|Publication number||US6328424 B1|
|Application number||US 09/593,104|
|Publication date||Dec 11, 2001|
|Filing date||Jun 13, 2000|
|Priority date||Jun 13, 2000|
|Publication number||09593104, 593104, US 6328424 B1, US 6328424B1, US-B1-6328424, US6328424 B1, US6328424B1|
|Inventors||Gary Allen Denton, William Paul Cook|
|Original Assignee||Lexmark International, Inc.|
|Export Citation||BiBTeX, EndNote, RefMan|
|Patent Citations (9), Referenced by (18), Classifications (8), Legal Events (5)|
|External Links: USPTO, USPTO Assignment, Espacenet|
This application is related to our copending application Ser. No. 09/074,215, now U.S. Pat. No. 6,095,643, entitled Refillable Disposable Inkjet Cartridge, the disclosure of which is incorporated herein by reference.
The present invention relates to a disposable ink jet cartridge for use on devices of the type having an ink supply located off-board the printhead carrier for continuously replenishing ink in the cartridge via a siphon system. The cartridge is characterized in that it has a refill opening disposed on the same side wall that carries the tab circuit so that fluid connection of the cartridge to an off-board ink supply is accomplished at the same time an electrical connection is made to circuits controlling the cartridge.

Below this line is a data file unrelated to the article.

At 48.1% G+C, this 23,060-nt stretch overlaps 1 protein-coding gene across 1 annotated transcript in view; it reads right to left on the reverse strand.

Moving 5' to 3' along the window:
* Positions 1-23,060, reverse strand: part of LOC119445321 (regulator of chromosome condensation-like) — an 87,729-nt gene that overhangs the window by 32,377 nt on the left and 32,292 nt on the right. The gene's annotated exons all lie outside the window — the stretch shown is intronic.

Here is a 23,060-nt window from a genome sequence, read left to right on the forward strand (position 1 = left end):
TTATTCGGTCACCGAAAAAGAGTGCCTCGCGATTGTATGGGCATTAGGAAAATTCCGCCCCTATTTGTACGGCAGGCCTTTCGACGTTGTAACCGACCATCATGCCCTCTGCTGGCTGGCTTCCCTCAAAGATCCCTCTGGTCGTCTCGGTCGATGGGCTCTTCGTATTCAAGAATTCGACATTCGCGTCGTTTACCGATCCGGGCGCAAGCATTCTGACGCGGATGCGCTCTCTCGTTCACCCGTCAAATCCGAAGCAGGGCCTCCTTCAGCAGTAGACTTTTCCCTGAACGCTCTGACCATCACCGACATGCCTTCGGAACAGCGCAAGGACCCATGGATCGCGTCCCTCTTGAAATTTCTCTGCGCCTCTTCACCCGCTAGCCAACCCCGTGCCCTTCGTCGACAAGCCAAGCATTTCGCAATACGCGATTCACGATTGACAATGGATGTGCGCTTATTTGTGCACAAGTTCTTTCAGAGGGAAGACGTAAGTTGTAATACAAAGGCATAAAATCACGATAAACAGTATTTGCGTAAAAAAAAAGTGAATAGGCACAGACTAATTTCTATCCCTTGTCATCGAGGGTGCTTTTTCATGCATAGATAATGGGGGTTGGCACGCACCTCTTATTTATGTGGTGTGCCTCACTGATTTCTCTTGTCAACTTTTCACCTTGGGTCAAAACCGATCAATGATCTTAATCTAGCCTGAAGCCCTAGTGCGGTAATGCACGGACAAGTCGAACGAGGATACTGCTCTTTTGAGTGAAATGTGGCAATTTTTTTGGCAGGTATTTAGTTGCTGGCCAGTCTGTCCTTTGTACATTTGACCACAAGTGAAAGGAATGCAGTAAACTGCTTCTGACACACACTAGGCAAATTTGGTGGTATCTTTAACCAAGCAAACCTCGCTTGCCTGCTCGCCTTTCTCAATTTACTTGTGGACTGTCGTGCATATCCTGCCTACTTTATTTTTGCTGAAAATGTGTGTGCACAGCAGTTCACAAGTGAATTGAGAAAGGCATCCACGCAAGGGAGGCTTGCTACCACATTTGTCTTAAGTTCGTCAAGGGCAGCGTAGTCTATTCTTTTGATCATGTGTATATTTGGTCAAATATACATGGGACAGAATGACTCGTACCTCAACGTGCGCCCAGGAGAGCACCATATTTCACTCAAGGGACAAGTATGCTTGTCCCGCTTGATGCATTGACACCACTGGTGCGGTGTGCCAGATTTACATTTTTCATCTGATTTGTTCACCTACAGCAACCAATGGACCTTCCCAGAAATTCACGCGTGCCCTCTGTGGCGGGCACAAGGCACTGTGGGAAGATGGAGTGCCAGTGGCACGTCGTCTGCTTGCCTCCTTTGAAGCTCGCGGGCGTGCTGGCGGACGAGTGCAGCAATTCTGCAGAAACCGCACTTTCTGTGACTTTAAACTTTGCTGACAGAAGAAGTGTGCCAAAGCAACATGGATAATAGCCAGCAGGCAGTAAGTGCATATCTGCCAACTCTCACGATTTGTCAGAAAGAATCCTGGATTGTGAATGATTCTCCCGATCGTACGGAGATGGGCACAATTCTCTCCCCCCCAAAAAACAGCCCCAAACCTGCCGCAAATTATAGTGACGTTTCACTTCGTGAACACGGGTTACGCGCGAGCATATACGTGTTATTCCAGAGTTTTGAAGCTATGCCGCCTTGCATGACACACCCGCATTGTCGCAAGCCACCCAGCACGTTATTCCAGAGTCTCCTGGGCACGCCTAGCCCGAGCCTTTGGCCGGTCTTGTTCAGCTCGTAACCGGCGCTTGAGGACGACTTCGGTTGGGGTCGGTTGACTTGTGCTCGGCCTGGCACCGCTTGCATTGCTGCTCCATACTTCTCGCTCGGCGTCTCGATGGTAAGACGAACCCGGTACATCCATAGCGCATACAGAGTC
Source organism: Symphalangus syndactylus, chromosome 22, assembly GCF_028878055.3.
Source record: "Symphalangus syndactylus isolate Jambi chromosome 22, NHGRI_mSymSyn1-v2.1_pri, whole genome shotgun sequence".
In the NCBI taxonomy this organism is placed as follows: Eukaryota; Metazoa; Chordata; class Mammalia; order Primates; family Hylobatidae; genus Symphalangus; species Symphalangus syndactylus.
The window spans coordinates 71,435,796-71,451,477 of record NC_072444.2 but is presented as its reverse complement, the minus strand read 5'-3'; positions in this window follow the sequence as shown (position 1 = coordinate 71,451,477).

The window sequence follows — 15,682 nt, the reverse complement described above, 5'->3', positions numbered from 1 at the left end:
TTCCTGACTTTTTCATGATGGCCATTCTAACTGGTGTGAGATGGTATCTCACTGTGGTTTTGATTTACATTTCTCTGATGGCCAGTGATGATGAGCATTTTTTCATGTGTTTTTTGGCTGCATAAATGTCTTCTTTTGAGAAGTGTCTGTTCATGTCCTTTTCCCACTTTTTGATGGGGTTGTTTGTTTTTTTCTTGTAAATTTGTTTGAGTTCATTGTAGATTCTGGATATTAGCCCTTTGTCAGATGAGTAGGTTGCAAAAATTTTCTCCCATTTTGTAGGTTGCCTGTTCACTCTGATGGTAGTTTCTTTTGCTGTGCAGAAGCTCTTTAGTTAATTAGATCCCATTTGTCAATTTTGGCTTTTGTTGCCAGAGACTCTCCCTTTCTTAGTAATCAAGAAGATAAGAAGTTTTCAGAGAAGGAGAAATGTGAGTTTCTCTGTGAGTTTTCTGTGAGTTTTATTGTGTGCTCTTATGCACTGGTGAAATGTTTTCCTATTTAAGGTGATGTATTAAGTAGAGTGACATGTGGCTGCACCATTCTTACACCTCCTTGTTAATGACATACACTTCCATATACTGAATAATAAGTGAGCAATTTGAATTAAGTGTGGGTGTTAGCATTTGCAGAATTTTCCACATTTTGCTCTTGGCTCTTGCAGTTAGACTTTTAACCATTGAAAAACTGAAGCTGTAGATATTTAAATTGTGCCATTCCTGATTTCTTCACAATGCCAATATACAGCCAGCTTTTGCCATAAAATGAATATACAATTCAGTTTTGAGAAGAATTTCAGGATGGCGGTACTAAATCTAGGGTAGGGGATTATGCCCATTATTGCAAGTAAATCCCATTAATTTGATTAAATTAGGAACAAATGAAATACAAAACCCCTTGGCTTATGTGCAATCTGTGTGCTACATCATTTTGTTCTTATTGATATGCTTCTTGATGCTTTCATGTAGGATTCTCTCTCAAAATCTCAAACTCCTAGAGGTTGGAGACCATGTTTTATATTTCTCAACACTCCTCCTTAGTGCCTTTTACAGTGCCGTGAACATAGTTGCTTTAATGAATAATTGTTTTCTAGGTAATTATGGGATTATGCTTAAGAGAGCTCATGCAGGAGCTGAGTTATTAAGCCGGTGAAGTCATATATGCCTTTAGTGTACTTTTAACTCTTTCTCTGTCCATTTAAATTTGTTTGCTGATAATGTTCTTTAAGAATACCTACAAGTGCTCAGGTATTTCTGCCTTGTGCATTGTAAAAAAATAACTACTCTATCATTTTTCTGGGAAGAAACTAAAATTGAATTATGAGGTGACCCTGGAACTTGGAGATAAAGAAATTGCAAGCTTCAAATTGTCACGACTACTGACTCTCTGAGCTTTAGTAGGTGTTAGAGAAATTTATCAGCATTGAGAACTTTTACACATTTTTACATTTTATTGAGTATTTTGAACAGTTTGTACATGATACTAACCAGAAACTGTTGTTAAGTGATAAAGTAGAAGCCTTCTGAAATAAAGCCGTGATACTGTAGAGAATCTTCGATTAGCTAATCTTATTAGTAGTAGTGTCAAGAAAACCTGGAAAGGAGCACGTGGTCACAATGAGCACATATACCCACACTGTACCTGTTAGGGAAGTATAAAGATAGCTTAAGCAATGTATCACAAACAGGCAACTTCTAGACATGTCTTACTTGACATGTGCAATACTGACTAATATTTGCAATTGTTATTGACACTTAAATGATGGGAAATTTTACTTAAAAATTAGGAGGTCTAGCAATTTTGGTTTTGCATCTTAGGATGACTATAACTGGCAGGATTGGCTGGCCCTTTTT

The assignee of the present invention currently manufactures an ink jet cartridge for use on wide format inkjet plotters having a large off-carrier ink supply and an ink supply hose through which ink is siphoned from the off-carrier supply to continuously replenish an ink reservoir in the cartridge. The cartridge ink reservoir has an opening extending through a female part of a Luer-Lock fitting. The ink supply hose is connected to one end of an opening in the male part of the fitting and an elongated hollow needle extends from the other end of this opening. When the cartridge is installed on the printhead carrier and the two parts of the fitting are mated, ink is siphoned from the off-carrier ink supply into the cartridge reservoir to replace ink drawn from the cartridge reservoir during printing.
The currently manufactured cartridge has a disadvantage in that it can not be filled and tested prior to shipment from the factory. If the opening into the ink reservoir is left open, ink leaks from the cartridge during shipment and storage. On the other hand, the opening can not be closed by a temporary cap because changes in the ambient temperature or pressure during shipment or storage either causes air bubbles to be drawn into the cartridge through apertures in the nozzle plate, or causes ink to be forced from the apertures. Therefore, the presently manufactured cartridge is shipped empty and untested from the factory. Prior to use a customer must fill, prime and test the cartridges. The process is messy, error prone and costly in that many cartridges fail to print properly.